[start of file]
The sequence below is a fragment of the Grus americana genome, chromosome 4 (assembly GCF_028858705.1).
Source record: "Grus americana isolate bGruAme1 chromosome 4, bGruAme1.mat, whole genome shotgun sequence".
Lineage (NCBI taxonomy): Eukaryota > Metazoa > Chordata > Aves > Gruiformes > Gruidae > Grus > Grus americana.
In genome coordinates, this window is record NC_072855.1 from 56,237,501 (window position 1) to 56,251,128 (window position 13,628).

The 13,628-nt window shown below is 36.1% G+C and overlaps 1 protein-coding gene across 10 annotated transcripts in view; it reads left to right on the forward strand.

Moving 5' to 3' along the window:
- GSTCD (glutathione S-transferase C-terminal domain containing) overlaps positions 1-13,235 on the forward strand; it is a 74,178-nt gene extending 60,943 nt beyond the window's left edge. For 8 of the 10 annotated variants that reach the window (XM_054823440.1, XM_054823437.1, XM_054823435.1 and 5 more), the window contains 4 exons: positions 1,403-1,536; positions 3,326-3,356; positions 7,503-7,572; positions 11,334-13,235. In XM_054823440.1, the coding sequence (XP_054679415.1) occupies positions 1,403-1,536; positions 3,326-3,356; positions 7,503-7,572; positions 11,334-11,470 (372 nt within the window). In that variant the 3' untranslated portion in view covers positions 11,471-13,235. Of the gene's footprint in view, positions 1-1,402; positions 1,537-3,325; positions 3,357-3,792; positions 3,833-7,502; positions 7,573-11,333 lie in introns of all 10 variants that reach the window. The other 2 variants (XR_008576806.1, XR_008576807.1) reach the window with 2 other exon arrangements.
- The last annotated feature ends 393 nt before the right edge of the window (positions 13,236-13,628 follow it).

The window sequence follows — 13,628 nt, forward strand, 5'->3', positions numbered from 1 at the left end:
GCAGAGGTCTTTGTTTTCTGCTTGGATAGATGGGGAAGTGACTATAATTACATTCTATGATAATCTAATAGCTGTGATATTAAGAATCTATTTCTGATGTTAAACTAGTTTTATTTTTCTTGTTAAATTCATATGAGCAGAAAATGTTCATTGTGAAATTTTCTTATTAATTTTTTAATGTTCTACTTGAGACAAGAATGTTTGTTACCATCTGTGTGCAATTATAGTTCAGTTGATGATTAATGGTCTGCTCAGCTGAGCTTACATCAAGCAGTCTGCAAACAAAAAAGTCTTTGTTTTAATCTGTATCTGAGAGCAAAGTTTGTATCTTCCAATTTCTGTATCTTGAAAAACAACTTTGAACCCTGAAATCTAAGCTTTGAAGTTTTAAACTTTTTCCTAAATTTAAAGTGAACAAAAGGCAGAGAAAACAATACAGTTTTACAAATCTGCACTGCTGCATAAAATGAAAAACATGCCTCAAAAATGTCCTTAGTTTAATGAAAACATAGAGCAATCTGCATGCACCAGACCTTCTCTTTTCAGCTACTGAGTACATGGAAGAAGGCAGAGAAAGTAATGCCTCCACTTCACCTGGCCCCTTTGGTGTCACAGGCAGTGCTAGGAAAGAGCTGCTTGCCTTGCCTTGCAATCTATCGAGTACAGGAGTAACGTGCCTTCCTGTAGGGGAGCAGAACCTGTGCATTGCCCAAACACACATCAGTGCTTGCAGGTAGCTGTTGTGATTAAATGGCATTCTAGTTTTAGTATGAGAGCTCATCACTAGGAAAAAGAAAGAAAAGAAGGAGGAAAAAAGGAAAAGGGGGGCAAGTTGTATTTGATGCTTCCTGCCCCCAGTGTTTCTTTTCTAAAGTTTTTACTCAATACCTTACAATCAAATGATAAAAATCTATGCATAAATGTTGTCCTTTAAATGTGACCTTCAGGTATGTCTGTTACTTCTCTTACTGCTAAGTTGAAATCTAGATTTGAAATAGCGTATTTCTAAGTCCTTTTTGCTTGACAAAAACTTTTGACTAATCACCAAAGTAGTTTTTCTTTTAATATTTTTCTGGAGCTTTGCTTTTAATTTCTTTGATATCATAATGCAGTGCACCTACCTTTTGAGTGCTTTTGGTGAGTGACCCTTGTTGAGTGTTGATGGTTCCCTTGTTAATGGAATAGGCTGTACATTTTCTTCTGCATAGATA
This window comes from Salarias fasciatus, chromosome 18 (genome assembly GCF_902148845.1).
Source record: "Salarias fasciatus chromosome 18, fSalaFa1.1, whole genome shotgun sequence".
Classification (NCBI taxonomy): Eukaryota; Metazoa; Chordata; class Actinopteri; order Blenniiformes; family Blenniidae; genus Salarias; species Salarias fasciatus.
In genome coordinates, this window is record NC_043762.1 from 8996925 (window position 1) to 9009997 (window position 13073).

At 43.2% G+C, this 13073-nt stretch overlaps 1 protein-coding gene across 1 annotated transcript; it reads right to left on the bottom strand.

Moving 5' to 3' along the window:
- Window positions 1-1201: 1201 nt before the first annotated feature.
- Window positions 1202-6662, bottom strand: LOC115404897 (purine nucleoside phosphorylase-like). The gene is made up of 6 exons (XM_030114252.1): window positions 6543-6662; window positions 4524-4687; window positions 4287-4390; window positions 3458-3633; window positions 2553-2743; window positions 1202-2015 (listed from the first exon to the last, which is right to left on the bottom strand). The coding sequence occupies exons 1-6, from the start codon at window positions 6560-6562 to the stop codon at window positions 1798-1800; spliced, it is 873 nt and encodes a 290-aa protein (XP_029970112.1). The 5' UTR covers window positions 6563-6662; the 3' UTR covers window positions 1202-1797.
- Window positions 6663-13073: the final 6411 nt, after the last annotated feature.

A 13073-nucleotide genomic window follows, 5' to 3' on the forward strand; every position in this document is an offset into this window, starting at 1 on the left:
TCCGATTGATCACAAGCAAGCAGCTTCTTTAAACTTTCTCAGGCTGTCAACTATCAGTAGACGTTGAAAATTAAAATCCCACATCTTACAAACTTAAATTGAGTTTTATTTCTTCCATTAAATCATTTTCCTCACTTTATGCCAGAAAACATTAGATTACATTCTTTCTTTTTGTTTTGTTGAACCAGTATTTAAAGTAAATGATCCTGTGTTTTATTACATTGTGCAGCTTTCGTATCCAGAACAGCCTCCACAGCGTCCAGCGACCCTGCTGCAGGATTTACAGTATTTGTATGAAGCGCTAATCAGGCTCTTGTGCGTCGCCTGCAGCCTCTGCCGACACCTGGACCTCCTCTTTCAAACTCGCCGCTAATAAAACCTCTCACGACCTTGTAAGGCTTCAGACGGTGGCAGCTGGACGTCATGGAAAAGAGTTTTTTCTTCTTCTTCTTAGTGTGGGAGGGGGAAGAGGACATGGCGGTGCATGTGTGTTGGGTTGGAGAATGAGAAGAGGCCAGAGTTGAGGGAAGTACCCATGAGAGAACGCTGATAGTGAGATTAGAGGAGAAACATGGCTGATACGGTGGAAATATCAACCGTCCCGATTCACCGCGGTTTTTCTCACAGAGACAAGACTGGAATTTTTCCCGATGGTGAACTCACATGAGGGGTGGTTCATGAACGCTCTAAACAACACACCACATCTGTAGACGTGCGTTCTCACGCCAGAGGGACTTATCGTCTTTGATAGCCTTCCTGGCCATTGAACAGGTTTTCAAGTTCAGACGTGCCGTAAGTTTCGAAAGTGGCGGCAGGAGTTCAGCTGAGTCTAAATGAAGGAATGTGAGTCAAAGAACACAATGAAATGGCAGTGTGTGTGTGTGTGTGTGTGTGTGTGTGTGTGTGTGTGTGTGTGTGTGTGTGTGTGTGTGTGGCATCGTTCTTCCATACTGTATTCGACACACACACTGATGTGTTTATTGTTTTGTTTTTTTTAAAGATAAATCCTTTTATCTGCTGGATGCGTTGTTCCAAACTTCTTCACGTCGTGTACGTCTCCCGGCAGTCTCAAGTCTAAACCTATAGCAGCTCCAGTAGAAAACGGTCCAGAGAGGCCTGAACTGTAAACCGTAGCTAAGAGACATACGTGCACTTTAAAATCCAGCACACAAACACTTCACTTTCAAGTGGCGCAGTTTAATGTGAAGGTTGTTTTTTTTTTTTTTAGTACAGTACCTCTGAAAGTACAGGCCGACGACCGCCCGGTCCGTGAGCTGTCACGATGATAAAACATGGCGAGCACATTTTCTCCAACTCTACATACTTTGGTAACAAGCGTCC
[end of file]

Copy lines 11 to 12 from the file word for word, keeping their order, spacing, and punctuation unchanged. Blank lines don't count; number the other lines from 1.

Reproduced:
This window comes from Salarias fasciatus, chromosome 18 (genome assembly GCF_902148845.1).
Source record: "Salarias fasciatus chromosome 18, fSalaFa1.1, whole genome shotgun sequence".